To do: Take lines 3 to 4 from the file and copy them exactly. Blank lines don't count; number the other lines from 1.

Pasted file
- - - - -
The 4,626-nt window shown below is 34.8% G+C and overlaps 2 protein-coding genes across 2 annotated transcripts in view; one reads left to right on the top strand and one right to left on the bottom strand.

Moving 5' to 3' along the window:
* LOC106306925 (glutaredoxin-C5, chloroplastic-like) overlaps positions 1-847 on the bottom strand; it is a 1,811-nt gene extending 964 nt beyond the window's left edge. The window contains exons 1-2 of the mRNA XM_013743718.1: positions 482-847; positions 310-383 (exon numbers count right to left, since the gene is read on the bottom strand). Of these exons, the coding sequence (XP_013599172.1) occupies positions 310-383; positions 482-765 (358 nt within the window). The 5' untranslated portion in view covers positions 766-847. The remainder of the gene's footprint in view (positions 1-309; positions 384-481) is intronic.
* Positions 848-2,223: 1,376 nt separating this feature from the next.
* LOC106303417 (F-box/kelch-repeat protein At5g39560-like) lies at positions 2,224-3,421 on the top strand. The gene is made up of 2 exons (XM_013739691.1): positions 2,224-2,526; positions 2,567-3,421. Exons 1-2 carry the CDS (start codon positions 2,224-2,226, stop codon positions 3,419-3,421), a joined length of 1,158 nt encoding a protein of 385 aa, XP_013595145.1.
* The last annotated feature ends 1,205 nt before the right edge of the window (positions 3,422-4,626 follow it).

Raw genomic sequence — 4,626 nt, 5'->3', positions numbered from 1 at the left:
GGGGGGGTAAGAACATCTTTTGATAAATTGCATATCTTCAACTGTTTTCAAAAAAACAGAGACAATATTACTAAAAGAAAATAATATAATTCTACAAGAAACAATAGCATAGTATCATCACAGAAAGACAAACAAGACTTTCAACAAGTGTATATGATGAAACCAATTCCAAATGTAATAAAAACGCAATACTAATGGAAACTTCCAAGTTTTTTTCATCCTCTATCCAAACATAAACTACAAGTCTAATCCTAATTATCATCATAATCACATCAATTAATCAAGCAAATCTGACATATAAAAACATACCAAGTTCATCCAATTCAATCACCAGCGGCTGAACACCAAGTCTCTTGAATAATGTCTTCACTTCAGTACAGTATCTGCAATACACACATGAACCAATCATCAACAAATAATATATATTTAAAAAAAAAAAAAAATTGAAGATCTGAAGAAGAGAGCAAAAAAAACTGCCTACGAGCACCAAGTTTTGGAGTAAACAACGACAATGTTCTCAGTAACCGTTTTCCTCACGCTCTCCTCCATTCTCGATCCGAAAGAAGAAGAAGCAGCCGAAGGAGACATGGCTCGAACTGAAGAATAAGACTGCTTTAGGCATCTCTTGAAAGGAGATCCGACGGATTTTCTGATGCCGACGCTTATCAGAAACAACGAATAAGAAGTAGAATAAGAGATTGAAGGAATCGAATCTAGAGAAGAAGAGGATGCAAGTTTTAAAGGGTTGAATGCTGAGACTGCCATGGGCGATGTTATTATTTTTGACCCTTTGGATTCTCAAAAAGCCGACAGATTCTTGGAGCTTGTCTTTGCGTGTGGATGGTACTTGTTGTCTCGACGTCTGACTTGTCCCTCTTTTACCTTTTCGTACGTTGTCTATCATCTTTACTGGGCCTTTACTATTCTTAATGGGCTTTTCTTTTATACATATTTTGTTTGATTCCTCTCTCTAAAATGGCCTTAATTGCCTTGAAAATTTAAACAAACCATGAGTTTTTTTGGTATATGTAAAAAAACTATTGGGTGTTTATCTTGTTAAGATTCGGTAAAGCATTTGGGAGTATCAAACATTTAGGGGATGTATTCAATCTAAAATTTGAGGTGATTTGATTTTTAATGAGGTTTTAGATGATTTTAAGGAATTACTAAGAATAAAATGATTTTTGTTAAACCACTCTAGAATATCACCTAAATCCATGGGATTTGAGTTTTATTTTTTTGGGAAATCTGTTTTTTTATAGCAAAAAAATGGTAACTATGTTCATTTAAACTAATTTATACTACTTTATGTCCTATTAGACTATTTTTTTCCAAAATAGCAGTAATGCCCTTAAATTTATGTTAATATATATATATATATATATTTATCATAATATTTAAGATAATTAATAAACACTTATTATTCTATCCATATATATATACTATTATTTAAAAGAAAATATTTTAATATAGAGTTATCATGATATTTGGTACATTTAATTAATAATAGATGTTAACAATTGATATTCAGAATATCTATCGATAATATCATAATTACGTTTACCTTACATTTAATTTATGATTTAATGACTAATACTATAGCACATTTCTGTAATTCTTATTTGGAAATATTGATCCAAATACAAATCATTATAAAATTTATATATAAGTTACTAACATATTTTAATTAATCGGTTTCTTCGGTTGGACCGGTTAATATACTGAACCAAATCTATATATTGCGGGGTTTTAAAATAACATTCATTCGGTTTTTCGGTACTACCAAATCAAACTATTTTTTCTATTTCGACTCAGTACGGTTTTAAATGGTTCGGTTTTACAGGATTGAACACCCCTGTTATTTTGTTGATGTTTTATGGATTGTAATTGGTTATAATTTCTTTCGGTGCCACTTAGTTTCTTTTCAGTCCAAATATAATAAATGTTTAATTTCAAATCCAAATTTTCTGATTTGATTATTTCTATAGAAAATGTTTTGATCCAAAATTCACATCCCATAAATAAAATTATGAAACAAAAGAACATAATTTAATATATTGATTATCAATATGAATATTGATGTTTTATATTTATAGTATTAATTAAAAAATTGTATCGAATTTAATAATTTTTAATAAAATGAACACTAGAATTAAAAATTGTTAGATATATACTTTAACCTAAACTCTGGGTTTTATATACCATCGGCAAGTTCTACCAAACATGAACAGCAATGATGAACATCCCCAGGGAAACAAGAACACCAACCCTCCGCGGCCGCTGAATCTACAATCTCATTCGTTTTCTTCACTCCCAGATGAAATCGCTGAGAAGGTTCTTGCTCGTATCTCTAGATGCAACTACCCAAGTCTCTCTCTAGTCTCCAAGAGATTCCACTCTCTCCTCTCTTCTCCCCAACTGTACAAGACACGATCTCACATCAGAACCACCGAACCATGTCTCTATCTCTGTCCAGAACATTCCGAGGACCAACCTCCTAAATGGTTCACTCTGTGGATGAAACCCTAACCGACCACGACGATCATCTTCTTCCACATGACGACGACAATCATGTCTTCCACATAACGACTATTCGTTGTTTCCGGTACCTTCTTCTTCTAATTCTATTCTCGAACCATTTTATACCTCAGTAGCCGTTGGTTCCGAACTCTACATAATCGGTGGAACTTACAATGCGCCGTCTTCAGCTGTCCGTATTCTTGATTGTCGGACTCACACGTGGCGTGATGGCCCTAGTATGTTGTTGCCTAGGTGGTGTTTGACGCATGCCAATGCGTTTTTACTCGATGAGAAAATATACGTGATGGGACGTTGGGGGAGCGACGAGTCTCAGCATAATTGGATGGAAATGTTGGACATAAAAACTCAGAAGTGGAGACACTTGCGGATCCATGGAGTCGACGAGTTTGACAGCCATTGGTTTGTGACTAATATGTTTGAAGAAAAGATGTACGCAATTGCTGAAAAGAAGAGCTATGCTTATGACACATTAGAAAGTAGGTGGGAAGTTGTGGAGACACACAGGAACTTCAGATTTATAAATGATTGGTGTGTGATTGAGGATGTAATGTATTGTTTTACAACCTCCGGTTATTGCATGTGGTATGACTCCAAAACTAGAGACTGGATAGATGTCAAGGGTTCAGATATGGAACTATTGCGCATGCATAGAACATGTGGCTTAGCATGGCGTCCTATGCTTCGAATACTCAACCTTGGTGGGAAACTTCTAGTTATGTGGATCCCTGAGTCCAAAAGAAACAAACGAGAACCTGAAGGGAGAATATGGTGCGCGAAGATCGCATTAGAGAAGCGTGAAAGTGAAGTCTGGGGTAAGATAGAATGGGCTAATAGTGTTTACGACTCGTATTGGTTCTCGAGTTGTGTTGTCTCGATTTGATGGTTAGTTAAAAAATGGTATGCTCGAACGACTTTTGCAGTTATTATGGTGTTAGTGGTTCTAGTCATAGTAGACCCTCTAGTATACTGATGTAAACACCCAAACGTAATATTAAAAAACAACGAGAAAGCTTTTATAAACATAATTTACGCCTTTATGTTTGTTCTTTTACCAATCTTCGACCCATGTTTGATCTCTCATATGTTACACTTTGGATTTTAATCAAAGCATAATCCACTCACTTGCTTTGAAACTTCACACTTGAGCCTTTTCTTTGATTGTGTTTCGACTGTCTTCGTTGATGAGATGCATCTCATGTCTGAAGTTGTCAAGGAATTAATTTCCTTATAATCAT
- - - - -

* LOC106306925 (glutaredoxin-C5, chloroplastic-like) overlaps positions 1-847 on the bottom strand; it is a 1,811-nt gene extending 964 nt beyond the window's left edge. The window contains exons 1-2 of the mRNA XM_013743718.1: positions 482-847; positions 310-383 (exon numbers count right to left, since the gene is read on the bottom strand). Of these exons, the coding sequence (XP_013599172.1) occupies positions 310-383; positions 482-765 (358 nt within the window). The 5' untranslated portion in view covers positions 766-847. The remainder of the gene's footprint in view (positions 1-309; positions 384-481) is intronic.
* Positions 848-2,223: 1,376 nt separating this feature from the next.